Control and management systems of distribution Smart Grids based on distributed and decentralized architectures
RISI, Chiara
20240116
Abstract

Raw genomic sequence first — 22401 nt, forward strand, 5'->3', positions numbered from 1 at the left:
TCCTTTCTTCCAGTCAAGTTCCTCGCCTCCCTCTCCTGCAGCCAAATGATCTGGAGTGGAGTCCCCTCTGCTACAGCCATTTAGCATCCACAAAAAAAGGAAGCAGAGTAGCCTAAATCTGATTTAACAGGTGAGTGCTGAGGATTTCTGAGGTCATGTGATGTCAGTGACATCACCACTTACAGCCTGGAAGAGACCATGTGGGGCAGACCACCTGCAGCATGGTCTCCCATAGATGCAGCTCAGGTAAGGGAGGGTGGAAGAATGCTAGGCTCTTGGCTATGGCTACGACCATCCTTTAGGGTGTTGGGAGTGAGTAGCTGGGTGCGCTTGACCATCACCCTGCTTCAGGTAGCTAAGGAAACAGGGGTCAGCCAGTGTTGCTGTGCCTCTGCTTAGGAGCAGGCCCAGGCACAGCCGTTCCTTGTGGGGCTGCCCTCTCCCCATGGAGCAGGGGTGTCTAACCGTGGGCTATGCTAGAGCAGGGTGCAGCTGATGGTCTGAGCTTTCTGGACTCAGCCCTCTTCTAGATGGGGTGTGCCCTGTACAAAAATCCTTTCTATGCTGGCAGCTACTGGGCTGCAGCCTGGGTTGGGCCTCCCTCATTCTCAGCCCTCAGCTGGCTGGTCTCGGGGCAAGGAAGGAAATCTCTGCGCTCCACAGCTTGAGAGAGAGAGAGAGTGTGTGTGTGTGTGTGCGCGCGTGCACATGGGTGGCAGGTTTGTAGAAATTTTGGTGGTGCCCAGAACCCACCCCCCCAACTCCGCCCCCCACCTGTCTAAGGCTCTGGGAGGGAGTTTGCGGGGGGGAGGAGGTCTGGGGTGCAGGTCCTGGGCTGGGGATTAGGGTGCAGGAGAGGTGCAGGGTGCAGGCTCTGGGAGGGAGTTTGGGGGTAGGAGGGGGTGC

The reference frame of this research is the radical transformation of electrical systems which are evolving toward smart grids. The main motivations behind this development are political and technical in nature including the growth of energy demand, environmental problems, international climate agreements, the diffusion of distributed generation and the diffusion of new components and new technologies, including electric energy storage systems. A contribution to this evolution is the increase of Distributed Generation (DG) from Renewable Energy Sources (RESs) as a form of energy production with zero emissions. In this new scenario, the distribution systems completely change their role and functions, gradually moving from "passive" networks, in which energy flows from the transmission system to the distribution nodes of consumption, to "active" networks", in which the consumer becomes also producer, with consequent bidirectional power flows along the distribution feeders. As the grid has changed compared to traditional operation, new technical problems have emerged, and in particular the voltage control in this new type of grid has been tackled in recent years. In fact, the DGs mainly use "intermittent" RESs which can cause sudden and rapid variations of the power injections thus inducing over/under voltages. Conventional voltage regulation relies on transformer onload tapchangers in HV/MV substations, step voltage regulators and capacitor banks, which have slow response times. It is therefore necessary to identify new devices, management tools and control strategies in the evolving distribution systems. At the same time, an important issue to consider is the need for economic solutions, which allow to improve the flexibility of existing networks, allowing for a large increase Distributed Energy Resources (DERs), but at the same time require acceptable investments. In this research, taking note of the imminent and necessary evolution of the electricity system, a solution is sought to the problem of optimizing the voltage, starting from a modeling of the system itself, and arriving at control via a decentralized approach with different methodologies. Summarizing, the three main topics treated in this Thesis are: • PART I: the evolution of the traditional electrical systems toward Smart Grids; • PART II: the Distribution System linear modelling, both exact and approximated with and without losses; • PART III: the voltage optimization problem in Smart Distribution Grids using the distributed and decentralized approaches in three different ways. In particular, after studying the characteristics of different control structures, the decentralized approach is preferred, where the distribution system is usually divided into voltage control zones. This approach ensures the optimal solution for each Voltage Control Zone (VCZ) and requires a light communication infrastructure. To model the distribution system, in the presence of DER, after representing it through the equivalent circuit, we started from the branch, considering three different types of modeling. The exact one, the linearized one and the linearized one with losses. By merging more branches, it is obtained the feeder modeling, with and without losses. Finally, the modeling of the lateral is carried out, with and without losses, Finally, a structural load flow algorithm is defined to calculate the Sensitivity Matrices of the Powers to the Injected Powers, Sensitivity Matrices of the Voltages to the Injected Powers and Sensitivity Matrices of the Voltages to the Voltage Regulators. In the last part of this research, the problem of optimizing voltage in distribution networks is tackled adopting the decentralized approach with different methodologies: the alternate direction multiplier method (ADMM) and the auxiliary problem principle (APP). Finally, the problem of optimizing voltage profiles in energy distribution networks has been tackled with a twostep procedure in which traditional and innovative controllers are integrated. Therefore, after an analysis of the reasons that are leading the system to evolve, the problem of optimizing voltage in smart distribution networks is addressed. A method has been defined for modeling the system itself both in the presence and absence of losses, starting from the brach, to the feeder up to the lateral. The control and management of this new system is achieved with the decentralized approach with different methodologies. Concluding with numerical tests on distribution test networks to demonstrate the effectiveness of the proposed tools.File  Dimensione  Formato